Contribution of Three (3) Medicinal Plants of Senegalese Flora in the Management of Sickle Cell Disease | Chapter 07 | Advances in Applied Science and Technology Vol. 4

Sickle cell disease is a major public health problem in Africa and many other areas across the world. Many  drugs  that  are  available  for  treating  the  disease  are  insufficiently  effective,  toxic,  or  too expensive. Therefore, there is a pressing need for safe, effective, and inexpensive therapeutic agents from  indigenous  plants  used  in  traditional  medicines.  In  Senegal,  a  lot  of  plants  are  proposed  by traditional healers to manage the sickle cell disease, among them Combretum glutinosum, Leptadenia hastate and Maytenus senegalensis.  These plants were studied in this work. Methanolic and ethyl acetate extracts of part of these plants were evaluated on SS sickles type to determine their anti-sickling potential. Antiradical properties of methanolic extract of C glutinosum were evaluated using the  DPPH  radical  as  oxidant.  Total  phenolic  content  of  the  methanol  extract  was  determined. Phytochemical screening of the crude extract of methanol revealed the presence of tannins, saponins, phenols, anthracenics and flavonoids. Results show a good antisickling effect of methanol extracts with a maximum antisickling revers of 72, 80 and 81% for respectively M senegalensis, L hastateand C glutinosumat 10 mg/mL in 120 min incubation while ethyl acetate extract at the same conditions has 62, 66 and 77% of sickling reverse. Arginine used as the positive reference has 67% sickling reverse activity at 120 min of incubation. The measured IC50 were 0.65 and 0.163 for respectively the methanol  extract  and  ascorbic  acid.  Antiradical  powers  0.155  and  0.62  respectively  for  methanol extract and ascorbic acid were calculated from the effective concentrations. The results of this study confirm the traditional use these three plants in the management of sickle cell disease.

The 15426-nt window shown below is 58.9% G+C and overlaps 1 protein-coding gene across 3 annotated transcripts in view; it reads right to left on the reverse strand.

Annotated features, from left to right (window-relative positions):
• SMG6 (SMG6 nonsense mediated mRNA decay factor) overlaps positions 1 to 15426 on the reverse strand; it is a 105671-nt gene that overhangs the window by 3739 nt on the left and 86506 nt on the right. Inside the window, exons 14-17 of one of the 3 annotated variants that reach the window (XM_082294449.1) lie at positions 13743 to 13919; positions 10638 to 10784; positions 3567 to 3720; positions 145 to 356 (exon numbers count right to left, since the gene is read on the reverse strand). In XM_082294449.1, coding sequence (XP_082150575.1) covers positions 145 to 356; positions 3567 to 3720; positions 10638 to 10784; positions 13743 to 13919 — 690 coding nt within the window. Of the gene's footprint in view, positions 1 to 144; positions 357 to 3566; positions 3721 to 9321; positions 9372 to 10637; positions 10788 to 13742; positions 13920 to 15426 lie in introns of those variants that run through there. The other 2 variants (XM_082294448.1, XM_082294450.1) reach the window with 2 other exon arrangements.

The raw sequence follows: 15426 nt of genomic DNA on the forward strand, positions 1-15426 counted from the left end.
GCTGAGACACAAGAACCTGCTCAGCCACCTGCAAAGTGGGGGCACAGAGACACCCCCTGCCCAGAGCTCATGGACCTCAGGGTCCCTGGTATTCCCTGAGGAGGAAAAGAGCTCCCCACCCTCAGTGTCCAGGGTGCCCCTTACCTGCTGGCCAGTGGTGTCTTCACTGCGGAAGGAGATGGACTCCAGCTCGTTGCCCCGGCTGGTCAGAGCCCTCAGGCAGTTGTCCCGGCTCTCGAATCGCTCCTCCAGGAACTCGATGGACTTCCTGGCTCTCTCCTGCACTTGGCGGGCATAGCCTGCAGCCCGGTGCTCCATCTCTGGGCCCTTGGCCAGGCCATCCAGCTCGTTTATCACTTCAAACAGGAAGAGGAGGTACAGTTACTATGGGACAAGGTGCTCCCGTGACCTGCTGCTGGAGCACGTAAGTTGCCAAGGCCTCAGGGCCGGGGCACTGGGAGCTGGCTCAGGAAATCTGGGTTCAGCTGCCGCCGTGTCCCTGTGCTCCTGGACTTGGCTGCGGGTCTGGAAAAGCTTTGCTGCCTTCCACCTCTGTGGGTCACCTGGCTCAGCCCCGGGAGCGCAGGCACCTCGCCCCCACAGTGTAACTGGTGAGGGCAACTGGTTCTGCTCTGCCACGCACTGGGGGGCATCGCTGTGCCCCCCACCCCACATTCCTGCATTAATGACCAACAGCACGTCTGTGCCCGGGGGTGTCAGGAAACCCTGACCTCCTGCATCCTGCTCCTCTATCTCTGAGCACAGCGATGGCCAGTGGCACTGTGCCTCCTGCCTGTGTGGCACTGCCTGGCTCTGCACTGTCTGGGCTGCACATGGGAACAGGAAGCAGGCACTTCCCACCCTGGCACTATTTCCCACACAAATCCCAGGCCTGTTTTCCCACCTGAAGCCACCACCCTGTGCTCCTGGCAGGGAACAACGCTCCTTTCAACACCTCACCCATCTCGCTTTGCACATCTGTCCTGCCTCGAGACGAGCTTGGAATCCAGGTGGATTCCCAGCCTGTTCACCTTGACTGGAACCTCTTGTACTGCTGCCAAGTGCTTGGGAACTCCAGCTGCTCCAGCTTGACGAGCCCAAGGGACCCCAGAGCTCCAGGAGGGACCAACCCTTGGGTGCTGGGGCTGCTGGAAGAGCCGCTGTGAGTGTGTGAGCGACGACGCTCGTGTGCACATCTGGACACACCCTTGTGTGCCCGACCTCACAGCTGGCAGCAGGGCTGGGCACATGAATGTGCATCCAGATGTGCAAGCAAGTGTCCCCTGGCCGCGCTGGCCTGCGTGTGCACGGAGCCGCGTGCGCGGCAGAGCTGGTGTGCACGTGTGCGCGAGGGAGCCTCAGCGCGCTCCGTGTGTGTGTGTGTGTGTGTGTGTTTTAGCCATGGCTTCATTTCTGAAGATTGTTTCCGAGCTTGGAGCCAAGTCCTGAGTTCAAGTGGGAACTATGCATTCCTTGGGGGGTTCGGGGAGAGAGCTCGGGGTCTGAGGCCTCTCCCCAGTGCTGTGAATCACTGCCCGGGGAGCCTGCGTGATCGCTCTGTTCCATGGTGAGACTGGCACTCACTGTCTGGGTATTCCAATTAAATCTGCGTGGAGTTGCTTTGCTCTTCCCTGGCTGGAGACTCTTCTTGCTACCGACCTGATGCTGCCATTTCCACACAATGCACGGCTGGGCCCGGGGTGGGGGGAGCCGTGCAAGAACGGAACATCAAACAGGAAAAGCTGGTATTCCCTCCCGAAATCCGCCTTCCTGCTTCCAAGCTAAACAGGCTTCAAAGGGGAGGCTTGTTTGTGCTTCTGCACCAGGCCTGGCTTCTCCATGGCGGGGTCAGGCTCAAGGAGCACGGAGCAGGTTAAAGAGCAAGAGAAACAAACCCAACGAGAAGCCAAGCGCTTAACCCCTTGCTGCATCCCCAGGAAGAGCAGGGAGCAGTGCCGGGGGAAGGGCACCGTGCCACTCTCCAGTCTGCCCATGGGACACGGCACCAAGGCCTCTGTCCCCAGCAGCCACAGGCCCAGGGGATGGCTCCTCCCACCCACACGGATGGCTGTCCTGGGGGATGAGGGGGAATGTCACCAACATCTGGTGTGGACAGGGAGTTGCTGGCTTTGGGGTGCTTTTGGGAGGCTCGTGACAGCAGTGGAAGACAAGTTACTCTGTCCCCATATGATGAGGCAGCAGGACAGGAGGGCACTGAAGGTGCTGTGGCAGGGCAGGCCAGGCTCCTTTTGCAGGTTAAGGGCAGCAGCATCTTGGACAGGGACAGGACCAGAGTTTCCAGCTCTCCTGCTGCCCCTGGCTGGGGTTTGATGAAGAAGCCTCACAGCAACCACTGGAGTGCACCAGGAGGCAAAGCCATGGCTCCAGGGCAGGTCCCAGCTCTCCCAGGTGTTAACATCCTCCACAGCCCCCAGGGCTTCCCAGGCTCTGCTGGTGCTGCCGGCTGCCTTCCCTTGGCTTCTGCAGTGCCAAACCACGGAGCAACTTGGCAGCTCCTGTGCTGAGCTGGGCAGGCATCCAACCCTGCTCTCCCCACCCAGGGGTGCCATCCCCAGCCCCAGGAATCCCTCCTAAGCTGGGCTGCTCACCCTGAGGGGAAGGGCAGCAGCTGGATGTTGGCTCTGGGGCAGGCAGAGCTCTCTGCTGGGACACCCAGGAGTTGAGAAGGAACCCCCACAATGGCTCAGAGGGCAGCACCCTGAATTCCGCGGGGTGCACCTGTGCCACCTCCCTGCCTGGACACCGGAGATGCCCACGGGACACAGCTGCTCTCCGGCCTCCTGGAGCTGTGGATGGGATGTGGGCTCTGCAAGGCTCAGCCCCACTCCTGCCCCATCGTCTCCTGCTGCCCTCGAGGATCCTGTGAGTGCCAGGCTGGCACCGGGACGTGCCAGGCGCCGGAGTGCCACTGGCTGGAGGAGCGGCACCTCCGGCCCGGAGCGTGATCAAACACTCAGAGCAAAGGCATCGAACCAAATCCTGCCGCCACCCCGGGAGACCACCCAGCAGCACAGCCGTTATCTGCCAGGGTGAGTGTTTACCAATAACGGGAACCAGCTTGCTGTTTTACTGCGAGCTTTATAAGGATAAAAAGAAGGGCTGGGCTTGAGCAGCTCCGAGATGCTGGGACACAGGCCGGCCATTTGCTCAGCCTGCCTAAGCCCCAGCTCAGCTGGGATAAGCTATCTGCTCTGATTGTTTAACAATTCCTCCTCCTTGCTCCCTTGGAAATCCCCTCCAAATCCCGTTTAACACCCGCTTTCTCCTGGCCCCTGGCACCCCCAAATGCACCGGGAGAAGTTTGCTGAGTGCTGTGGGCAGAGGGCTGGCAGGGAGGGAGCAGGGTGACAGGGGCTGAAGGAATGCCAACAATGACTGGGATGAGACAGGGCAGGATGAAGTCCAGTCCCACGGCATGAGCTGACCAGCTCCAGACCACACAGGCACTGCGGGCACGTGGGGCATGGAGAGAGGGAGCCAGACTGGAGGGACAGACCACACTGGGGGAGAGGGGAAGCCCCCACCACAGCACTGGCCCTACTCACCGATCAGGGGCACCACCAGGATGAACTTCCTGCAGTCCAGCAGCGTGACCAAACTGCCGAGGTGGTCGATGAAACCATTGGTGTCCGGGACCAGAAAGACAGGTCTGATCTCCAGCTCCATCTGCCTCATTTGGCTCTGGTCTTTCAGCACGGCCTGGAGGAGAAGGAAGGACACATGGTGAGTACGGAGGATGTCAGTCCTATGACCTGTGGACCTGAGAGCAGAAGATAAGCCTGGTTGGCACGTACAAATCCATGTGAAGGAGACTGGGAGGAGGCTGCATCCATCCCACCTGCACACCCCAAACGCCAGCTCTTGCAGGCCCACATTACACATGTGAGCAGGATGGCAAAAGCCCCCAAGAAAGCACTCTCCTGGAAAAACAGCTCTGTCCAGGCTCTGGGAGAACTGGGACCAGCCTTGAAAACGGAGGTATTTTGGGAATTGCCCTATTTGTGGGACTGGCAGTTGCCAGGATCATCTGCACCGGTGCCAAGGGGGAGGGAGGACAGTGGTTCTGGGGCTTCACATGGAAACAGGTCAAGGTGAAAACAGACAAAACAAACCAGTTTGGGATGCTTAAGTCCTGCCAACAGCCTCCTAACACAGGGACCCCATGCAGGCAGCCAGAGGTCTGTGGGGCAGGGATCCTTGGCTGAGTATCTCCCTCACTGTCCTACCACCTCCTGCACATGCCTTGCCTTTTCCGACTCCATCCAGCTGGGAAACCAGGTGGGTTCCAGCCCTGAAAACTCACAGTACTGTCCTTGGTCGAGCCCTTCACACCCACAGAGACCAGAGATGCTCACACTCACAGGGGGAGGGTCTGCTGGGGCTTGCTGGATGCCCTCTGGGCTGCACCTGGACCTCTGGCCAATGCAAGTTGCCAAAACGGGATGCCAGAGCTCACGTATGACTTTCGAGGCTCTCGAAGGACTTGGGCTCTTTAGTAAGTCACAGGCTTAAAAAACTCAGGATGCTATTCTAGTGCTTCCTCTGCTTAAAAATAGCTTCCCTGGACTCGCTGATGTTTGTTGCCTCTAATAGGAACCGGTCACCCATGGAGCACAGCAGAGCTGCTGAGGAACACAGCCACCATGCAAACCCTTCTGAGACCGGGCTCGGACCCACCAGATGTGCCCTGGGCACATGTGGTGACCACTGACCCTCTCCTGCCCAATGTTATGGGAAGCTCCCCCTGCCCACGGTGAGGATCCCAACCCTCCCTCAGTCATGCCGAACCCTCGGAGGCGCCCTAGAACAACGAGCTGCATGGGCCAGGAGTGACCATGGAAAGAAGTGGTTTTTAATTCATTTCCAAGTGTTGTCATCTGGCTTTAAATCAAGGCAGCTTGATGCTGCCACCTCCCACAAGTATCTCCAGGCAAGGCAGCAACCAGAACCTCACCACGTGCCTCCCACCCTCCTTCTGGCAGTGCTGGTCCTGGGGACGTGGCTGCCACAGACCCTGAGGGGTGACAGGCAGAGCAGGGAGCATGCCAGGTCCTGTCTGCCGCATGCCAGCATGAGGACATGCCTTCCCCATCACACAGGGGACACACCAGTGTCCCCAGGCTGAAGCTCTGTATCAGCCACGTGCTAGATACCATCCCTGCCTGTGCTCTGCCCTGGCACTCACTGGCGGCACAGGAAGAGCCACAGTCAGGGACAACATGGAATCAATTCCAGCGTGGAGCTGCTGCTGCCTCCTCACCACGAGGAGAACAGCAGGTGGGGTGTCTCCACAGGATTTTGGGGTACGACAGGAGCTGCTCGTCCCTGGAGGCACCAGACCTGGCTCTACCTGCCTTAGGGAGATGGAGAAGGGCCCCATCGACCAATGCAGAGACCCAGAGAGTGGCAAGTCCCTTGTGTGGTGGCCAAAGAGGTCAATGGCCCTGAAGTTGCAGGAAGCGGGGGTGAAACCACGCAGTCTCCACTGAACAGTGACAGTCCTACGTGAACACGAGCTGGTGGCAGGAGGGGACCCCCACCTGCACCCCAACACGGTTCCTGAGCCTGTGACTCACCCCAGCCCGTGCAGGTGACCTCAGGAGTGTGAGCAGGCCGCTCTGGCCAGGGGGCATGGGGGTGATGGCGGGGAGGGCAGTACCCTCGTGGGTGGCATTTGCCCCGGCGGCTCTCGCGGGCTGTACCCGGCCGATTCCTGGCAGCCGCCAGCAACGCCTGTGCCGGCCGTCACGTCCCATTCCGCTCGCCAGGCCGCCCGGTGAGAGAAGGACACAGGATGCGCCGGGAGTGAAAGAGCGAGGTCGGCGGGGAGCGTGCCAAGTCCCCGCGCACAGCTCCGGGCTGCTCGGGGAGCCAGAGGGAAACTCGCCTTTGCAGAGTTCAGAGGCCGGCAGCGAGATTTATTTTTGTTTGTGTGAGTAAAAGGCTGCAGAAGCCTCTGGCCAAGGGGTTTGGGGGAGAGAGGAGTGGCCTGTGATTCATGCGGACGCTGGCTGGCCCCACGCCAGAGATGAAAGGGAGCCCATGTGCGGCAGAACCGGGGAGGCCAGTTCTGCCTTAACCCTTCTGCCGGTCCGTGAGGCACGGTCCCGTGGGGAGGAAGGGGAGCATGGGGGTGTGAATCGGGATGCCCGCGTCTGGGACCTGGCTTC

Author(s) Details

Pr. Cheikh Sall

Laboratory of Chemistry, Training and Research Unit of Health, Thies University, PB 967 Thies, Sénégal.

Pr Matar Seck

Laboratory of Organic and Therapeutic Chemistry, Faculty of Medicine, Pharmacy and Odontology (F.M.P.O.), Cheikh Anta Diop University (U.C.A.D.), PB 5005 Dakar-Fann, Sénégal.

Rokhaya Sylla Gueye

Laboratory of Organic and Therapeutic Chemistry, Faculty of Medicine, Pharmacy and Odontology (F.M.P.O.), Cheikh Anta Diop University (U.C.A.D.), PB 5005 Dakar-Fann, Sénégal.

Tandakha Ndiaye Dieye

Laboratory of Immunology, Pharmacy and Odontology (F.M.P.O.), Cheikh Anta Diop University (U.C.A.D.), Sénégal.

Read full article: http://bp.bookpi.org/index.php/bpi/catalog/view/40/162/302-1

View Volume: https://doi.org/10.9734/bpi/aast/v4

Leave a Reply

Fill in your details below or click an icon to log in:

WordPress.com Logo

You are commenting using your WordPress.com account. Log Out /  Change )

Google photo

You are commenting using your Google account. Log Out /  Change )

Twitter picture

You are commenting using your Twitter account. Log Out /  Change )

Facebook photo

You are commenting using your Facebook account. Log Out /  Change )

Connecting to %s